"It's easy to violate the law if you don't know what the regulations are. This helps everything run smoothly," Draper says, adding that it also acquaints private sector representatives with city officials and demonstrates the city and the property owner share the same goals. "The better a business does, the better off the city is."
Retailers, of course, also are helped by the presence of other retailers, and having the right mix creates the synergy necessary to produce good sales. In cities as opposed to malls, says Harrigan, the right mix consists of approximately 25 percent national chains, 25 percent regional chains and 50 percent independents.
"People always look at the name anchor as the key factor in a successful retail area, but if you don't have a sizable number of unique stores and restaurants, you're not going to have the same kind of draw and both the chains and mom-and-pops are going to suffer," he says.
Gruen says the biggest draws are not necessarily the most obvious. In a study her firm did for Lodi, Calif., analysts discovered that the retailers that drew the most people and drew from the widest market were a Christian bookstore and an independent nutrition store. Most cities, she says, overlook the strength of these types of tenants, yet taking simple steps to help them remain in business can bolster the retail market in general.
Through extensive public input, council support and a will by the citizens of Reno, Nev., to see positive change take place that focuses on the needs of the community first, the momentum toward realizing a "sense of city" for Reno has begun ... at last.
* 1983. The city of Reno approves a redevelopment plan for the downtown core designed to improve outdoor pedestrian environment activities, diversify commercial and recreation opportunities, provide access to the Truckee River, and make the general area more exciting and attractive.
* 1990. The original plan is amended to allow for new and innovative "market-driven action plans."
* 1992. The 1992 Redevelopment Blueprint outlines the goals to beautify and improve the usefulness of the river, create more retail and restaurant opportunities, and create a vigorous civic center encompassing the Post Office, Pioneer Center for the Performing Arts, the Raymond I. Smith Truckee River Walk and the Wingfield Park Amphitheater.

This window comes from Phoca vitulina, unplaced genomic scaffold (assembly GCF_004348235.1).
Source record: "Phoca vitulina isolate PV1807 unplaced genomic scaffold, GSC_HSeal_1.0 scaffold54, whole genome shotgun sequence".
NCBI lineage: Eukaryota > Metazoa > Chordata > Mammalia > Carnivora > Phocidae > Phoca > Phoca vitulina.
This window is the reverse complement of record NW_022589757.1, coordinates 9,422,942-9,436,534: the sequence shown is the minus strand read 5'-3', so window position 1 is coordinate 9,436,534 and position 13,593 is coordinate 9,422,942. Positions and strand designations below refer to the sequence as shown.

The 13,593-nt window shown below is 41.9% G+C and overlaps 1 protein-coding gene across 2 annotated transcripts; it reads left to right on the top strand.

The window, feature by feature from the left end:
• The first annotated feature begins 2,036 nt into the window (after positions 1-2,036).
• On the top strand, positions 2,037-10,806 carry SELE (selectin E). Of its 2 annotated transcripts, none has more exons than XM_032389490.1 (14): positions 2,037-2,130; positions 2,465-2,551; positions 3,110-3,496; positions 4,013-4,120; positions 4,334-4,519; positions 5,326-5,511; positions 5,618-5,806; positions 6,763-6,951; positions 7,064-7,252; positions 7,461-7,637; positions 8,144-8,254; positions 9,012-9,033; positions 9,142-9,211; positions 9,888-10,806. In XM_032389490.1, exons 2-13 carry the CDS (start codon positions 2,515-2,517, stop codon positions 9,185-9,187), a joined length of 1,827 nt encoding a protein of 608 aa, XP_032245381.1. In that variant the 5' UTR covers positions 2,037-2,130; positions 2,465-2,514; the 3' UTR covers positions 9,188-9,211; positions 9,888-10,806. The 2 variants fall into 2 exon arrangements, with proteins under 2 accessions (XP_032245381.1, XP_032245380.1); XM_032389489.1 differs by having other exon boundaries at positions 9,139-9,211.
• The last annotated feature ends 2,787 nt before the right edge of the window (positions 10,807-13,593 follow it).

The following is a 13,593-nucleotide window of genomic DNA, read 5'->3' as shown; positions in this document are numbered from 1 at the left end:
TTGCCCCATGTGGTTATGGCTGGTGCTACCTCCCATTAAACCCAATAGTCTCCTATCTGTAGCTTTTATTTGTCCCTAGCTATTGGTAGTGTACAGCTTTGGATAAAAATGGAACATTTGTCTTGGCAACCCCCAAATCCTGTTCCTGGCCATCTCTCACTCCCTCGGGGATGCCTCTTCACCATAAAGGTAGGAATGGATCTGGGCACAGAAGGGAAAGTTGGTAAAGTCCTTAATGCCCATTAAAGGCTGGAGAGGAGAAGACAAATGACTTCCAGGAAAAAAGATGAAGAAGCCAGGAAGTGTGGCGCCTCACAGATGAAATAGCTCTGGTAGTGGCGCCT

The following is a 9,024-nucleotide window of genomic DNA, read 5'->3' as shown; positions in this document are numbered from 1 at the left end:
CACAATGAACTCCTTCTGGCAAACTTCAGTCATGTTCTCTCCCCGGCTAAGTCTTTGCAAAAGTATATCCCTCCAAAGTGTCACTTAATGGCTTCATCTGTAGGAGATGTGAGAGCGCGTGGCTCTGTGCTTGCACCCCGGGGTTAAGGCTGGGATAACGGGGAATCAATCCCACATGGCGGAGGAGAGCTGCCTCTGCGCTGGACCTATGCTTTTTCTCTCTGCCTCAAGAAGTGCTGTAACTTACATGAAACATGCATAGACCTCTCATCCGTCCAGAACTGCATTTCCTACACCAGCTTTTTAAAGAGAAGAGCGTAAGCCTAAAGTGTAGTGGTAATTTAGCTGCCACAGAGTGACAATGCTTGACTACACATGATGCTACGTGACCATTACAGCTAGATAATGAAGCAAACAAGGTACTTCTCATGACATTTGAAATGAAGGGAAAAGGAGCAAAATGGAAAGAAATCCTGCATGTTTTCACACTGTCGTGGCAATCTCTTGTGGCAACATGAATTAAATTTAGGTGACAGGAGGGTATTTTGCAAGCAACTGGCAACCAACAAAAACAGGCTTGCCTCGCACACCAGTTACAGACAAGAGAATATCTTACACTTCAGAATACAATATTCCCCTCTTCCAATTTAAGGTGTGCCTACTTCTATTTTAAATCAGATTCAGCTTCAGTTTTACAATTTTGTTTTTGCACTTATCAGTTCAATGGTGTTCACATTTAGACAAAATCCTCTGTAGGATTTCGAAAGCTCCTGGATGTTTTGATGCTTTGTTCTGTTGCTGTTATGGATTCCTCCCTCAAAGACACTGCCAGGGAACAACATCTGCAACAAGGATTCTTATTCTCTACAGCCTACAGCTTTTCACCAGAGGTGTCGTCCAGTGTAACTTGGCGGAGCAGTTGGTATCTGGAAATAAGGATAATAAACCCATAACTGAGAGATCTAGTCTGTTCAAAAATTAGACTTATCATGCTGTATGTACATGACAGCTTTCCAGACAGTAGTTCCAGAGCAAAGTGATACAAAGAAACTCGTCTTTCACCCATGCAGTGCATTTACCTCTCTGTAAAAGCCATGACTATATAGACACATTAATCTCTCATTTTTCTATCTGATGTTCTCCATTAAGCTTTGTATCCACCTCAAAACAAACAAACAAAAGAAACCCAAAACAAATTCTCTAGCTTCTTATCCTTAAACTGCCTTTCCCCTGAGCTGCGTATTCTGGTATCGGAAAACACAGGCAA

* March 1995. A Downtown River Corridor Plan is adopted. It recommends: the encouragement of development incentives, public/private partnership agreements, street vendors and performers, and bridge rehabilitation and replacements crossing the Truckee River.
* 1996. A panel of redevelopment experts from California convene to study the Truckee River corridor in downtown Reno. The group's Action Plan includes: reauthorizing eminent domain, focusing initial efforts on the three blocks between Center Street and West Street north of the river (the target area), demolishing buildings in that area, sending RFQs to major developers and selecting a single master developer for the target area.
* September 1997. The Reno Redevelopment Agency board directs the City Staff to hire OliverMcMillan of San Diego as the master developer of the proposed entertainment-retail complex named The Riverside.
Heavy use of brick, wrought iron and other materials found in older buildings in the vicinity will help restore some of the lost character of downtown. The development team plans to break ground on the first-phase theater complex this spring. The rest of the project, to be built in three phases over the next two years, includes renovation of the historic Riverside Casino into artists' live work spaces along the river.
A master parking agreement is being finalized to provide 1,100 spaces within a two-block radius of the project, and the Reno Redevelopment Agency further commits nearly $350,000 for "plaza" improvements along the riverfront promenade to enhance the public-private space.
* December 1997. OliverMcMillan signs a lease with Regal Cinemas for a 12-screen, 50,000 sq. ft. theater complex in downtown Reno. The signed lease is a major milestone of the overall project.
To handle quality-of-life and marketing issues, an increasing number of cities, both large and small, have begun implementing business improvement districts, or BIDs, as a means of boosting retail development and sales. The functions of a BID vary from city to city - and from one district to another within a city - but the basic intent is almost always to create an entity similar to the general management team of a private shopping center.
A typical BID takes the form of a nonprofit organization with authority to levy assessments on all properties within a specified area. The revenue raised is then used to fund projects and programs designed to improve retail sales within that area. Most BIDs levy only landlords, although some levy retailers as well and a few levy only retailers.